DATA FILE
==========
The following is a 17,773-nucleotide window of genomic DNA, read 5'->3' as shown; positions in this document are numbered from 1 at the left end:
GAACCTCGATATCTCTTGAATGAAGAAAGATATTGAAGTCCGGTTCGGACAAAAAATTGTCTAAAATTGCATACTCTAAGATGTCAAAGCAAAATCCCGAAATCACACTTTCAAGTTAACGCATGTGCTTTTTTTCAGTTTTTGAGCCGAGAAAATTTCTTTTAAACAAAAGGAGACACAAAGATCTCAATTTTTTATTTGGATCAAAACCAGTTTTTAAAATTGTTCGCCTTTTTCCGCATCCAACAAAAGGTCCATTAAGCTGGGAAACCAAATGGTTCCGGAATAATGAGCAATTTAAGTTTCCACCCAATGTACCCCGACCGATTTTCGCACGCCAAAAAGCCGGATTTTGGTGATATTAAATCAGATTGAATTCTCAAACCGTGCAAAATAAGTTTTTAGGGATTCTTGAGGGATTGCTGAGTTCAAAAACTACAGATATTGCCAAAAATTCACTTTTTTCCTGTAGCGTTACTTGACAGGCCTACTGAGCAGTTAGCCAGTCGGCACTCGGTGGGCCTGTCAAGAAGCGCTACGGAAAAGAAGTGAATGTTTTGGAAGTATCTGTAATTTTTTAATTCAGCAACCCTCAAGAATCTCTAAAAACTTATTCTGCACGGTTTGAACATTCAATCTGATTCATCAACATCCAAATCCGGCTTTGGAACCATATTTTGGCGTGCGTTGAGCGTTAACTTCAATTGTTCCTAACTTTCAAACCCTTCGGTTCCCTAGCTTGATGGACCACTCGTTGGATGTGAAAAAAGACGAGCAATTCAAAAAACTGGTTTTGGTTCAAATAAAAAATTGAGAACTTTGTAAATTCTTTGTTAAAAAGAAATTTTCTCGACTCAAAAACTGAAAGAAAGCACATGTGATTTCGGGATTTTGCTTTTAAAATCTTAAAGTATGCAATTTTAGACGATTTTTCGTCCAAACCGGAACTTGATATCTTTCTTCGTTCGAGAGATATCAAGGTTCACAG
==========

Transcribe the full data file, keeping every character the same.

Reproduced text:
The following is a 17,773-nucleotide window of genomic DNA, read 5'->3' as shown; positions in this document are numbered from 1 at the left end:
GAACCTCGATATCTCTTGAATGAAGAAAGATATTGAAGTCCGGTTCGGACAAAAAATTGTCTAAAATTGCATACTCTAAGATGTCAAAGCAAAATCCCGAAATCACACTTTCAAGTTAACGCATGTGCTTTTTTTCAGTTTTTGAGCCGAGAAAATTTCTTTTAAACAAAAGGAGACACAAAGATCTCAATTTTTTATTTGGATCAAAACCAGTTTTTAAAATTGTTCGCCTTTTTCCGCATCCAACAAAAGGTCCATTAAGCTGGGAAACCAAATGGTTCCGGAATAATGAGCAATTTAAGTTTCCACCCAATGTACCCCGACCGATTTTCGCACGCCAAAAAGCCGGATTTTGGTGATATTAAATCAGATTGAATTCTCAAACCGTGCAAAATAAGTTTTTAGGGATTCTTGAGGGATTGCTGAGTTCAAAAACTACAGATATTGCCAAAAATTCACTTTTTTCCTGTAGCGTTACTTGACAGGCCTACTGAGCAGTTAGCCAGTCGGCACTCGGTGGGCCTGTCAAGAAGCGCTACGGAAAAGAAGTGAATGTTTTGGAAGTATCTGTAATTTTTTAATTCAGCAACCCTCAAGAATCTCTAAAAACTTATTCTGCACGGTTTGAACATTCAATCTGATTCATCAACATCCAAATCCGGCTTTGGAACCATATTTTGGCGTGCGTTGAGCGTTAACTTCAATTGTTCCTAACTTTCAAACCCTTCGGTTCCCTAGCTTGATGGACCACTCGTTGGATGTGAAAAAAGACGAGCAATTCAAAAAACTGGTTTTGGTTCAAATAAAAAATTGAGAACTTTGTAAATTCTTTGTTAAAAAGAAATTTTCTCGACTCAAAAACTGAAAGAAAGCACATGTGATTTCGGGATTTTGCTTTTAAAATCTTAAAGTATGCAATTTTAGACGATTTTTCGTCCAAACCGGAACTTGATATCTTTCTTCGTTCGAGAGATATCAAGGTTCACAG